July 17, 2010

Ginnie Mae buy versus rent calculator

From an anonymous Burbed reader:

I thought that this might be a fun tidbit for burbed, though it’s not Bay Area-specific.

Ginnie Mae kindly provides a "Buying vs Renting" calculator to help prospective purchasers determine whether buying or renting is a financially better decision.


I did think that it was kind of interesting that it defaulted to 10% down rather than the more-traditionally-recommended 20%, but that wasn’t what I was writing about.  While the calculator does provide a "Yearly Home Value Increase Rate", entering a negative value unfortunately returns the error "The value you entered must be a positive number."

It seems that Fannie Mae’s assumptions just haven’t held up all that well…

What it really is missing is a checkbox that says “Real Bay Area?” – ‘cuz if that checkbox is checked, it should automatically default to “BUY BUY BUY”.

Be sure to use this before you head out to your 15 open houses today! Thanks anonymous burbed reader!

Comments (1) -- Posted by: burbed @ 5:28 am

One Response to “Ginnie Mae buy versus rent calculator”

  1. SEA Says:

    Using the default settings, and we all know things will fall apart if the owner defaults, things look great, if you want to believe the calculator.

    $750 Monthly Rent
    $150,000 Purchase price
    NOTE: Monthly rent is 0.5% of purchase price.
    $15,000 Down Payment [=10%]
    30 year loan
    7.5% cost of capital on principal balance
    NOTE: Cost of capital on book value (down payment plus principal paid, etc.) is missing [=ZERO PERCENT].
    10 years to stay
    1% property tax rate [=$1,500 per year=2 months rent]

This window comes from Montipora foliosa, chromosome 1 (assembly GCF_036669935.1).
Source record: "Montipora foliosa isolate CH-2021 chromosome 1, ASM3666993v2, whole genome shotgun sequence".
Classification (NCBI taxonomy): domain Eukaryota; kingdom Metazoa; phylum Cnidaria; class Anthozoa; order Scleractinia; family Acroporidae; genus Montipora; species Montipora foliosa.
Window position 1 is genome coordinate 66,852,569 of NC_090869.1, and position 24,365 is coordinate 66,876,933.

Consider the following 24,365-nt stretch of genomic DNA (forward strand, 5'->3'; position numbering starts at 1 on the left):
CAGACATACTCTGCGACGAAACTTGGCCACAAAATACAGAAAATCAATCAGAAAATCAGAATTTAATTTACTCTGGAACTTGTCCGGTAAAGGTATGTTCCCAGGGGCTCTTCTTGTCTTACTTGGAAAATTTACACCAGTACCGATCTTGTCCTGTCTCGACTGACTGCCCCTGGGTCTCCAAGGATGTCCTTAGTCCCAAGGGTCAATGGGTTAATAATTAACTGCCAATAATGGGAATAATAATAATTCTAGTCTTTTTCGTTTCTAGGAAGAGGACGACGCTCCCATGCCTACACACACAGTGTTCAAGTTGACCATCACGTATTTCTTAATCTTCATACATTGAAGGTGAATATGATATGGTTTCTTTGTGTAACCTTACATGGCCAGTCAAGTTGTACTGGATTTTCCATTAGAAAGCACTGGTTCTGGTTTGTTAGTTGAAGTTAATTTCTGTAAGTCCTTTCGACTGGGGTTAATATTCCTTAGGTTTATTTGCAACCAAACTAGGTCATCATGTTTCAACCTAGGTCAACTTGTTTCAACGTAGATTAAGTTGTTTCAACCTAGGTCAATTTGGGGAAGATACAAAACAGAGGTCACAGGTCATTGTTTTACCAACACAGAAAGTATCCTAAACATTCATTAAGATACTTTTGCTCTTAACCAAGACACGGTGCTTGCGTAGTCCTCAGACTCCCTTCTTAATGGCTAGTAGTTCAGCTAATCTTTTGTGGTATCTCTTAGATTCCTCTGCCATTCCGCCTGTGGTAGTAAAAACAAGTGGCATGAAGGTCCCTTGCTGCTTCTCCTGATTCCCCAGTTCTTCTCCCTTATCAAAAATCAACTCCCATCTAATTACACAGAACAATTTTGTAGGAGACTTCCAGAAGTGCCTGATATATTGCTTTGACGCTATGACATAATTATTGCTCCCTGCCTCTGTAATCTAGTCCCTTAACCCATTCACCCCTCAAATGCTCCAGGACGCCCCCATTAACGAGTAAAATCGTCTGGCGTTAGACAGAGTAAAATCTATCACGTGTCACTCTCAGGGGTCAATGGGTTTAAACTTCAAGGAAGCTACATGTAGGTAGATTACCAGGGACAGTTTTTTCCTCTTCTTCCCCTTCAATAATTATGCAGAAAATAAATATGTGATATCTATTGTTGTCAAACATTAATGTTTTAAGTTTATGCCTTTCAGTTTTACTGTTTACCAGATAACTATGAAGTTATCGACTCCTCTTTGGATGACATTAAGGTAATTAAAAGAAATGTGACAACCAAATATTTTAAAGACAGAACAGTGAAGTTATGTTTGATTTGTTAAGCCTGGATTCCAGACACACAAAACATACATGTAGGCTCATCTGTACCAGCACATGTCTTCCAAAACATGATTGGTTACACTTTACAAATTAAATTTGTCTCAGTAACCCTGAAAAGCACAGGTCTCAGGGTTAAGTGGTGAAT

2% housing price appreciation

    End result = “Buy is cheaper by $34,063.” Yup, that’s right down to the last dollar. Not just about $34k, but rather $34,063. I’m wondering if we can obtain a little more precision?

    In any event, I didn’t see any Drano and light bulb cost, but there is this disclosure:

    “Note: The calculator above uses these items in its calculations: private mortgage insurance, homeowner’s insurance cost, loan closing cost, cost of selling a home, property tax, homeowner’s tax saving, and rent increases. Calculator results are estimates only.”

    But that’s not the bigger issue. What’s the bigger issue? First of all the cost of capital on the down payment, and so on. But it gets worse.

    That $34k in “savings” is realized in 10 years. One must pay, pay, pay for 10 years and then hope to realize the $34k. Where is this discounted to present value?

    Put differently, when you are paying 7.5%, yet realizing 2% in a return, that’s called negative leverage.

    Maybe you would like to take a look at the annual rent versus the cost of capital. Since we are paying 7.5% but the home is going up by 2%, then the net cost of capital is 5.5%. Yes, yes, net cost of capital includes any tax benefits, etc. How much does the rent cost? It’s 1/2 of 1 percent per month, so the rent is 6% annual cost.

    Is it any surprise when you assume a rental cost of 6% but a buy cost of 5.5% that it’s cheaper to buy?

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